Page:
By Camilo Smith
By Craig Malisow
By Jeff Balke
By Angelica Leicht
By Jeff Balke
By Sean Pendergast
By Sean Pendergast
By Jeff Balke
"A Lee Brown candidacy is something I wished and dreamed and cajoled and coerced for," said Lee. Kenny Calloway, the commissioner's political point man, circulated out in the crowd, sizing up the turnout of 300 to 400 people. Unlike Rob Mosbacher, Brown didn't need to bus in supporters or provide free food and a weekday lunchtime announcement to draw a decent audience to Sam Houston Park.
Perhaps inspired by the rocking sermon his Chicago-based minister son Patrick delivered at the Payne Chapel AME Church earlier Sunday, Brown's announcement speech at the park's Jack Yates House was easily the best of the infant campaign season. He spoke movingly about his poverty-stricken childhood and self-made career, displaying real emotion. "We lived in a barn," Brown said of his early days in a family of California farm workers. "I washed dishes to get through college." He gracefully left it to the audience to make the inevitable comparison between his early years and Mosbacher's gilded upbringing.
The meat of Brown's speech included proposals based on his police experience, such as linking the city's parks department to HISD for programs to keep youth off the streets. He also found a way to pay obeisance to Lanier without getting too smarmy about it, claiming that the outgoing mayor's popular Neighborhoods to Standards program was just a logical outcome of his neighborhood-oriented policing philosophy. Brown didn't mention that neighborhood-oriented policing, at least as rhetoric, quickly went out of style at HPD when Lanier appointed Sam Nuchia as chief. To hear Brown tell it, though, neighborhood-oriented policing is now the key component of national law enforcement strategy, and "it all started right here in Houston, Texas."
Now it's time for the sequel to Neighborhoods to Standards, Brown told his audience. Get ready for "neighborhood-oriented government," which we'll henceforth refer to as NOG. "I want to be able to say we started a new method of government," Brown had explained earlier in the day. But exactly what NOG might be remained unclear. It sounds vaguely like a throwback to Chicago ward politics, with a mayoral organizer on every block. But whatever NOG is, Brown sounded as if he really believed in it.
At the Payne Chapel in the Fifth Ward, pastor Michael Gibson summoned Brown and his wife to the front of the church to receive the congregation's blessing. He then implored the members to extend their right hands toward Brown while praying for his success, for a moment creating the surreal image of a crowd giving the candidate a silent "heil Lee" salute.
"When you let God begin your effort," Gibson intoned to the rapt congregation, "supernatural things happen."
Judging by the polished, energetic performance Brown put on at Sam Houston Park several hours later, the good reverend must have been right.
Bringing It All Back Home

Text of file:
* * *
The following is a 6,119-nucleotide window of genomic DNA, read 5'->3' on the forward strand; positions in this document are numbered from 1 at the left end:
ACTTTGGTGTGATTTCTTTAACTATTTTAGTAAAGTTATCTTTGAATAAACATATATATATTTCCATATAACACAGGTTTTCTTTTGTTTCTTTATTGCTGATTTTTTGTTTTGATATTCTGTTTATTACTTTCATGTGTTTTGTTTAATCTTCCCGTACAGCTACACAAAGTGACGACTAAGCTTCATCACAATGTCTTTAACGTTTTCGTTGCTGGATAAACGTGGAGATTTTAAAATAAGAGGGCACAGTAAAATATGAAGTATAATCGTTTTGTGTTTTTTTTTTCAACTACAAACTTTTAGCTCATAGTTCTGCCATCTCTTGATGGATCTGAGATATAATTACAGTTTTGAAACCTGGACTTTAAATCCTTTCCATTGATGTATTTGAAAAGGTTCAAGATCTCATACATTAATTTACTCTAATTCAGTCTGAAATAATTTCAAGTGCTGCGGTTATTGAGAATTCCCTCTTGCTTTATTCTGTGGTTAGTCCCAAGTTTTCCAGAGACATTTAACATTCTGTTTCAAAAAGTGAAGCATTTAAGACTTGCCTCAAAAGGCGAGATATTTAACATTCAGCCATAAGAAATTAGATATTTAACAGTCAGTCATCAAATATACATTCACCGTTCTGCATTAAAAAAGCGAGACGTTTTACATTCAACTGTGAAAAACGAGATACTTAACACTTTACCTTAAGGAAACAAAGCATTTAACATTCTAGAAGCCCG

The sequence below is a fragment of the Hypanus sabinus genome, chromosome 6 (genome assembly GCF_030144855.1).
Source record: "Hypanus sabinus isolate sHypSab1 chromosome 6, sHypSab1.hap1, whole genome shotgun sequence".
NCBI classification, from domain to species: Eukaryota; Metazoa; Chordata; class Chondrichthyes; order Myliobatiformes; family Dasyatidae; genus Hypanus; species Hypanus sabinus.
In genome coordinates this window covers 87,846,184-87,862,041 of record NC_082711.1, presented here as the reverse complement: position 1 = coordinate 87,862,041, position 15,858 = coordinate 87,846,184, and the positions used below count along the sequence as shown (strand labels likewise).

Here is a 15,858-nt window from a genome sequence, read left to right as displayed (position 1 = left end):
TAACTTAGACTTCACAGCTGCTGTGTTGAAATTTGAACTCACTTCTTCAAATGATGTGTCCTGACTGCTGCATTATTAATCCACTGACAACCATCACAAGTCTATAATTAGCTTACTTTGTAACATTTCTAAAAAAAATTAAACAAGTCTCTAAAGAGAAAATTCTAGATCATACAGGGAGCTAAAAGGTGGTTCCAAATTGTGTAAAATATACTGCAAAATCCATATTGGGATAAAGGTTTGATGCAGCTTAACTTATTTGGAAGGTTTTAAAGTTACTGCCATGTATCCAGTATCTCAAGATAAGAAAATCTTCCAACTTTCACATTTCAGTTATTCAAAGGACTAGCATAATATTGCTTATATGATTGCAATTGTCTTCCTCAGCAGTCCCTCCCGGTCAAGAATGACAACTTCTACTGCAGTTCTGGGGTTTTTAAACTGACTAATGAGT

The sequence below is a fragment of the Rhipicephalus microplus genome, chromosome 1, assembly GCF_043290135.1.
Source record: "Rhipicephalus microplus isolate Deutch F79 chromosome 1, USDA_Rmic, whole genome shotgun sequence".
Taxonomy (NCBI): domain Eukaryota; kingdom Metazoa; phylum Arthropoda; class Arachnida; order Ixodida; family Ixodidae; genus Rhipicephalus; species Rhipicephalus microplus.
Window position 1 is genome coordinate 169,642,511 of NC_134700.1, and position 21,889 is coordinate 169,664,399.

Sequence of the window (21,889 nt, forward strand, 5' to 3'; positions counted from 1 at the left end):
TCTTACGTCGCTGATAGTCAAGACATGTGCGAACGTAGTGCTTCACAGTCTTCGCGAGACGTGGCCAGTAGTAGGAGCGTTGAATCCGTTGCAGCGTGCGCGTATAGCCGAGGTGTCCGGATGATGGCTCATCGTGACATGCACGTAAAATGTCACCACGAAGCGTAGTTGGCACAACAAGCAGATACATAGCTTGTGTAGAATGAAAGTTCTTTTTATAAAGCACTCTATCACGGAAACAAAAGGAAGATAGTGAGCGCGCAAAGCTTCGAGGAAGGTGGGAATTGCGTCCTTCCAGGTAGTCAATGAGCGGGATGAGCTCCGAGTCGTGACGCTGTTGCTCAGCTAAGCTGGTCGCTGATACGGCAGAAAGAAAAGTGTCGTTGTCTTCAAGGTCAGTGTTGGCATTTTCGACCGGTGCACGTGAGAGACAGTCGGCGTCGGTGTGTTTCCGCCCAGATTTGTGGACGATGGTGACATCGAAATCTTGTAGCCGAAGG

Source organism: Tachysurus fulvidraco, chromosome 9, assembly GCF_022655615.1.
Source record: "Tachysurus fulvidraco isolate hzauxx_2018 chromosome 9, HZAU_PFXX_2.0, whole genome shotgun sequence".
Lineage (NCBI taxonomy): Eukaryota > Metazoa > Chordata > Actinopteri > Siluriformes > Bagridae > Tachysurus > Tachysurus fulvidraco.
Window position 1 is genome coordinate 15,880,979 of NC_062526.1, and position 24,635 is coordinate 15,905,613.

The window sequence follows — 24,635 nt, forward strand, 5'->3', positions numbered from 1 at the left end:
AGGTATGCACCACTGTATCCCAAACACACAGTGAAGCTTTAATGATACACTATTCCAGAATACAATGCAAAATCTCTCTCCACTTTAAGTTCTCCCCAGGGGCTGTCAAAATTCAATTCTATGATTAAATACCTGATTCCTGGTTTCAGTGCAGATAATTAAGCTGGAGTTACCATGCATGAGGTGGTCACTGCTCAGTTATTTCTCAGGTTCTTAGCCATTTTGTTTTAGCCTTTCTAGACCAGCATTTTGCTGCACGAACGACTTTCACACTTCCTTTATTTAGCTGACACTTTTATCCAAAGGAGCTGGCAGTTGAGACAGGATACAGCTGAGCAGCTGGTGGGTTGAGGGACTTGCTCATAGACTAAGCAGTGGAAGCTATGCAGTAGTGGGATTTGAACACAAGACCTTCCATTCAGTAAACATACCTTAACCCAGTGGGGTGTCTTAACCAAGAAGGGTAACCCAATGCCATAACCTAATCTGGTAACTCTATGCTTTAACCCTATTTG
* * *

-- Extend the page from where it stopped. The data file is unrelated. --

There are two thing you can say with certainty about City Controller Lloyd Kelley: He's an impatient young man on the move, and he doesn't mind stepping on toes to get things done. Lately, he's managed to exhibit both characteristics -- on the political front and on the Woodland Heights turf he shares with some rather unappreciative neighbors.
The political flap began when the Austin-based newsletter Texas Weekly reported that Kelley will run for a seat on the Texas Railroad Commission next year if Republican incumbent Barry Williamson decides not to seek re-election. The item caused a stir, particularly since Mayor Bob Lanier and other power players had recently attended a fundraiser for Kelley hosted by Port Commission chairman Ned Holmes and forked over contributions to help his re-election bid.
According to one irked political source, Kelley aide David Hagy flatly denied there was anything to the newsletter report. Unfortunately, Kelley consultant Allen Blakemore does not seem to be reading off the same script. Blakemore confirms that he and Kelley are discussing possible statewide races and that Kelley just might run for controller and railroad commissioner at the same time.
But wouldn't campaigning for two offices at once be an affront to voters? "It is a whole lot more honest than what we're used to getting here," argues Blakemore, alluding to Congresswoman Sheila Jackson Lee's filing to run for the federal post on the day she was sworn in to a City Council term in 1994. "The point is that if he decides to do this, the voters are going to know about it."
On the home front, Kelley's already icy relations with next-door neighbor Wiley Smartt dropped a few degrees last month, when Kelley allegedly tried to pull some strings at City Hall to get a sewer tap connected at his new home in Woodland Heights. Smartt had testified against Kelley at a city Ethics Committee hearing probing how the controller first delayed a city order to tear down the house and then bought it for almost nothing. A Kelley aide received a hand slap from the committee, but the controller emerged unscathed.
Kelley recently moved into the newly renovated home, and gave selected members of the media a tour. (Somehow, the Press was overlooked when the invites went out.)
Smartt claims that Kelley tried to get a city crew early last month to tear up Smartt's back yard to make the sewer connection because construction on Kelley's lot had blocked access to a second tap. Because Smartt was out of town and had left several imposing German shepherds in his back yard, the crew could not get access.